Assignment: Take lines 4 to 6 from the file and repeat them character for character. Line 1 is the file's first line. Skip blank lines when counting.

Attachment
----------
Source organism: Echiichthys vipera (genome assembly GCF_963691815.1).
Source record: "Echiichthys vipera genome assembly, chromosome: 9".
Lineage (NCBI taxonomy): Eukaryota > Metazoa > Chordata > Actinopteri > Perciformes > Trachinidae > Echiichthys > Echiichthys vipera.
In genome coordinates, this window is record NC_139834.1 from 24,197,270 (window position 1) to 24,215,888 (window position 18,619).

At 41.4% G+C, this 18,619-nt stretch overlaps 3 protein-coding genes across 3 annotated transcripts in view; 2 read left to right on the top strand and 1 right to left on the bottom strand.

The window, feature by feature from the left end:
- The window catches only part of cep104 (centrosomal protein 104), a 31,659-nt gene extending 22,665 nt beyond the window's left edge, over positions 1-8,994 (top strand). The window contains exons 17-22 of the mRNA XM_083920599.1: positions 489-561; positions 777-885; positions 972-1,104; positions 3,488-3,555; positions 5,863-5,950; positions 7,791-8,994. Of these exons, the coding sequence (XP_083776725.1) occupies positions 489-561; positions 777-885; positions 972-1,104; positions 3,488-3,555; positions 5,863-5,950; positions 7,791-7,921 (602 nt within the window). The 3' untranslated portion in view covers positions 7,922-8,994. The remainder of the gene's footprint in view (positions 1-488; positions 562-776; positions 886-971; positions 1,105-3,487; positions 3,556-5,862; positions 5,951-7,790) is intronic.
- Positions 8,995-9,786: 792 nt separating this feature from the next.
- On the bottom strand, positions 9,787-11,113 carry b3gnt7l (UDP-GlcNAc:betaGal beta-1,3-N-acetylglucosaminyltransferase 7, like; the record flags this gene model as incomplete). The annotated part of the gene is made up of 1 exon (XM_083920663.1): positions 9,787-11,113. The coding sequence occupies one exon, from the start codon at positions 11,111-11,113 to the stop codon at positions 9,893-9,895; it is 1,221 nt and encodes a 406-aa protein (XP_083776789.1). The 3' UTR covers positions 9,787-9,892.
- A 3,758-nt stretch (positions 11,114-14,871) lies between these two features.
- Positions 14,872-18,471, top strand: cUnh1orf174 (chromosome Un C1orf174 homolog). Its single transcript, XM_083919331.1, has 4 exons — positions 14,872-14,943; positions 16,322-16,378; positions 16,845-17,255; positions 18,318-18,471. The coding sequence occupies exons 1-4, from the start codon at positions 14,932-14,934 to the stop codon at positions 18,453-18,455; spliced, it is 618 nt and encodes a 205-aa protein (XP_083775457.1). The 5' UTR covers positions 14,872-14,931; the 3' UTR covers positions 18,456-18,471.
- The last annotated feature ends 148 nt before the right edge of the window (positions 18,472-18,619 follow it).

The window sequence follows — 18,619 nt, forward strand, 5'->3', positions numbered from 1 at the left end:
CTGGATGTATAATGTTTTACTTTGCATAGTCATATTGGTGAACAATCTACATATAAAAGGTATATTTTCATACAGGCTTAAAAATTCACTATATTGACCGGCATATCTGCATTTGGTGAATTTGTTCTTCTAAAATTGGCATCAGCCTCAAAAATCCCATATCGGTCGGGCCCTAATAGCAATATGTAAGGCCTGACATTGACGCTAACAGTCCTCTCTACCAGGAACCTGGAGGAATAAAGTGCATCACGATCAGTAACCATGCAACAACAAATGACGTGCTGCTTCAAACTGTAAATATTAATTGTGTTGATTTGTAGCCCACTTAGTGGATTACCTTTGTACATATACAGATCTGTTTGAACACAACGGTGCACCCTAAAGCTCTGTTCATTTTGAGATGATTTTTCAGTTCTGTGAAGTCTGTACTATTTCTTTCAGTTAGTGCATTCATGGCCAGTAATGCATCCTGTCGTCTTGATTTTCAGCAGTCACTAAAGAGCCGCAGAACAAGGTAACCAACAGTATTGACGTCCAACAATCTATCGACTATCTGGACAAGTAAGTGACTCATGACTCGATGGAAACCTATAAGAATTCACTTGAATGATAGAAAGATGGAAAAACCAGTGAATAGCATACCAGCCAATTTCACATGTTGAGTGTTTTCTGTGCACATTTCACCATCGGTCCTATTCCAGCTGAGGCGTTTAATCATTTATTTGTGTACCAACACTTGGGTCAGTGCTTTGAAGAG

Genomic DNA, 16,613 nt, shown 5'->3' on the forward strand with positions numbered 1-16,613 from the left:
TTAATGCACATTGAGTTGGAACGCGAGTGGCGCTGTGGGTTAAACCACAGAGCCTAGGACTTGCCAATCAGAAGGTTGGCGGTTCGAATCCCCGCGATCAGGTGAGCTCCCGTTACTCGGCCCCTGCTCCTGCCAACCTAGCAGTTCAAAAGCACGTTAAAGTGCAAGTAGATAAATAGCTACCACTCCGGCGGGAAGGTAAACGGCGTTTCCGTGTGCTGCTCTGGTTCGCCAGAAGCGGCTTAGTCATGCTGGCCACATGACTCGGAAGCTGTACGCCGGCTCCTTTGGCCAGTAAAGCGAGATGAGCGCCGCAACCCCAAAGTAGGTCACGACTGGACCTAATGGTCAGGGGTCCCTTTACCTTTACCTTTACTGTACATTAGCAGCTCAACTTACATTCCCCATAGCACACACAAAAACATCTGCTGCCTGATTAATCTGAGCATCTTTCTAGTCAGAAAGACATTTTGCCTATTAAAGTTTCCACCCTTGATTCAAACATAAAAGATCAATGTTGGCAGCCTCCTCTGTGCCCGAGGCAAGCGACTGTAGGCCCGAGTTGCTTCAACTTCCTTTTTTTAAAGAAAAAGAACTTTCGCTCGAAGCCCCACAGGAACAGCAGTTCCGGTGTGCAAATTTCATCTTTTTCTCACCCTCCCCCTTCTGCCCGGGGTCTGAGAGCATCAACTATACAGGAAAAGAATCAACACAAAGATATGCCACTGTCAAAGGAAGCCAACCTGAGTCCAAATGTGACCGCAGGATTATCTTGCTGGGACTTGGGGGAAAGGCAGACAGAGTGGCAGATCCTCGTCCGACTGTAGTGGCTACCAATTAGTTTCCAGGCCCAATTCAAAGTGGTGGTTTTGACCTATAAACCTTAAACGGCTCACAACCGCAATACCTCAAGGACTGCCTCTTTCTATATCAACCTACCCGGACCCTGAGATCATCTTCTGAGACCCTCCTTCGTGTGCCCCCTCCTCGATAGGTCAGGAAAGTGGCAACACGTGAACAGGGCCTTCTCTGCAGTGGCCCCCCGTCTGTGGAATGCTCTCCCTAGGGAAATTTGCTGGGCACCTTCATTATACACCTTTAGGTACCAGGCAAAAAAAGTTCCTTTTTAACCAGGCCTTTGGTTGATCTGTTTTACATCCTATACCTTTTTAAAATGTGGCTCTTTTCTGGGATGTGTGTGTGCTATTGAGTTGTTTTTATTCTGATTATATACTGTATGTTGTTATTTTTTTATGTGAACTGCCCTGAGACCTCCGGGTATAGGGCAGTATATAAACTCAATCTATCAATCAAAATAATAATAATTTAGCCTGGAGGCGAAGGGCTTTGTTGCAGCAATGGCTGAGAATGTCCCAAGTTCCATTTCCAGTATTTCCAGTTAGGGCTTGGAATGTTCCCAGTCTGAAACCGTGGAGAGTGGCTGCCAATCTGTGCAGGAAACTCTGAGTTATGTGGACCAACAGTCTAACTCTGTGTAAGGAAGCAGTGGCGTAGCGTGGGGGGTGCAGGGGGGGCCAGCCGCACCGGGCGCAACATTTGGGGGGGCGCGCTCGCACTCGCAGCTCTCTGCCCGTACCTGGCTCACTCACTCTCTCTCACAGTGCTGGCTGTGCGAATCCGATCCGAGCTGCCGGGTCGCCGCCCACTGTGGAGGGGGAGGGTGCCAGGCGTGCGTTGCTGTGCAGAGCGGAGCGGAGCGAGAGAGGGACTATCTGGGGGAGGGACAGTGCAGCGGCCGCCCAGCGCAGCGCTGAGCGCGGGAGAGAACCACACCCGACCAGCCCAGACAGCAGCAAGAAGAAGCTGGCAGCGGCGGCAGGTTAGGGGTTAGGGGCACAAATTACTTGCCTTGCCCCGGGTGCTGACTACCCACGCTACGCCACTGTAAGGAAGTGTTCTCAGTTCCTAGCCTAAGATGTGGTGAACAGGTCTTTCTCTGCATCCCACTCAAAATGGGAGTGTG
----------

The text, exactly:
In genome coordinates, this window is record NC_139834.1 from 24,197,270 (window position 1) to 24,215,888 (window position 18,619).

At 41.4% G+C, this 18,619-nt stretch overlaps 3 protein-coding genes across 3 annotated transcripts in view; 2 read left to right on the top strand and 1 right to left on the bottom strand.

The window, feature by feature from the left end: